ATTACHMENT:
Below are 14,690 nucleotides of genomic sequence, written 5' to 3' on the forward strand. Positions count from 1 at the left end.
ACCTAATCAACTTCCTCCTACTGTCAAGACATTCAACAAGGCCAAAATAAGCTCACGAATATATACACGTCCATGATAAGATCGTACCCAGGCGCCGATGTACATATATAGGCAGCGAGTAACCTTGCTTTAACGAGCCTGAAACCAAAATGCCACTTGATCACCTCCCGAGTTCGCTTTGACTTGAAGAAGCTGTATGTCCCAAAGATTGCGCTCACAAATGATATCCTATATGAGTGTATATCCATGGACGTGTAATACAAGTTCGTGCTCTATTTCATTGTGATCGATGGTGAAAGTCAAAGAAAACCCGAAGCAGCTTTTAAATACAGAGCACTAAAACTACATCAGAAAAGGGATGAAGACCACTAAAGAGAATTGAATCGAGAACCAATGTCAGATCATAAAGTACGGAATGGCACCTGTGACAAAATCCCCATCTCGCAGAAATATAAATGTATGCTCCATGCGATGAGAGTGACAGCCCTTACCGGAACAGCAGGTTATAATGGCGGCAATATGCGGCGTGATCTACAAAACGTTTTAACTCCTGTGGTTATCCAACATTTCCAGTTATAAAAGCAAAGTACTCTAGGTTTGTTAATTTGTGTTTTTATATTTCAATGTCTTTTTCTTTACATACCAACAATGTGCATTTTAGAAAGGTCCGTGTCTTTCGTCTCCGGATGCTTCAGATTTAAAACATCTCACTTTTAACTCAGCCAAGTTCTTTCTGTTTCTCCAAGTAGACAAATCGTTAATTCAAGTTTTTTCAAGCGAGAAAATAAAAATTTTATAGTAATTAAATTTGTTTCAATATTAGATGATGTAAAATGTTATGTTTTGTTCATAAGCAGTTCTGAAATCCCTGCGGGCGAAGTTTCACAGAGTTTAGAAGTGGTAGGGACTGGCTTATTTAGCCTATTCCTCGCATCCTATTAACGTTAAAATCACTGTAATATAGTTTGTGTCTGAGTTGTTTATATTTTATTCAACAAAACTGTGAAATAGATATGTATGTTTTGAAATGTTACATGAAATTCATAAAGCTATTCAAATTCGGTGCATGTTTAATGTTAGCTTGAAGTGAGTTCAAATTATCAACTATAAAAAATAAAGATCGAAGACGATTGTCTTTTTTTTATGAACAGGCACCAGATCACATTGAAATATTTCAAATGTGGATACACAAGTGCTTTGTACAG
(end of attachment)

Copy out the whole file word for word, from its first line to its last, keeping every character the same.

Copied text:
Below are 14,690 nucleotides of genomic sequence, written 5' to 3' on the forward strand. Positions count from 1 at the left end.
ACCTAATCAACTTCCTCCTACTGTCAAGACATTCAACAAGGCCAAAATAAGCTCACGAATATATACACGTCCATGATAAGATCGTACCCAGGCGCCGATGTACATATATAGGCAGCGAGTAACCTTGCTTTAACGAGCCTGAAACCAAAATGCCACTTGATCACCTCCCGAGTTCGCTTTGACTTGAAGAAGCTGTATGTCCCAAAGATTGCGCTCACAAATGATATCCTATATGAGTGTATATCCATGGACGTGTAATACAAGTTCGTGCTCTATTTCATTGTGATCGATGGTGAAAGTCAAAGAAAACCCGAAGCAGCTTTTAAATACAGAGCACTAAAACTACATCAGAAAAGGGATGAAGACCACTAAAGAGAATTGAATCGAGAACCAATGTCAGATCATAAAGTACGGAATGGCACCTGTGACAAAATCCCCATCTCGCAGAAATATAAATGTATGCTCCATGCGATGAGAGTGACAGCCCTTACCGGAACAGCAGGTTATAATGGCGGCAATATGCGGCGTGATCTACAAAACGTTTTAACTCCTGTGGTTATCCAACATTTCCAGTTATAAAAGCAAAGTACTCTAGGTTTGTTAATTTGTGTTTTTATATTTCAATGTCTTTTTCTTTACATACCAACAATGTGCATTTTAGAAAGGTCCGTGTCTTTCGTCTCCGGATGCTTCAGATTTAAAACATCTCACTTTTAACTCAGCCAAGTTCTTTCTGTTTCTCCAAGTAGACAAATCGTTAATTCAAGTTTTTTCAAGCGAGAAAATAAAAATTTTATAGTAATTAAATTTGTTTCAATATTAGATGATGTAAAATGTTATGTTTTGTTCATAAGCAGTTCTGAAATCCCTGCGGGCGAAGTTTCACAGAGTTTAGAAGTGGTAGGGACTGGCTTATTTAGCCTATTCCTCGCATCCTATTAACGTTAAAATCACTGTAATATAGTTTGTGTCTGAGTTGTTTATATTTTATTCAACAAAACTGTGAAATAGATATGTATGTTTTGAAATGTTACATGAAATTCATAAAGCTATTCAAATTCGGTGCATGTTTAATGTTAGCTTGAAGTGAGTTCAAATTATCAACTATAAAAAATAAAGATCGAAGACGATTGTCTTTTTTTTATGAACAGGCACCAGATCACATTGAAATATTTCAAATGTGGATACACAAGTGCTTTGTACAG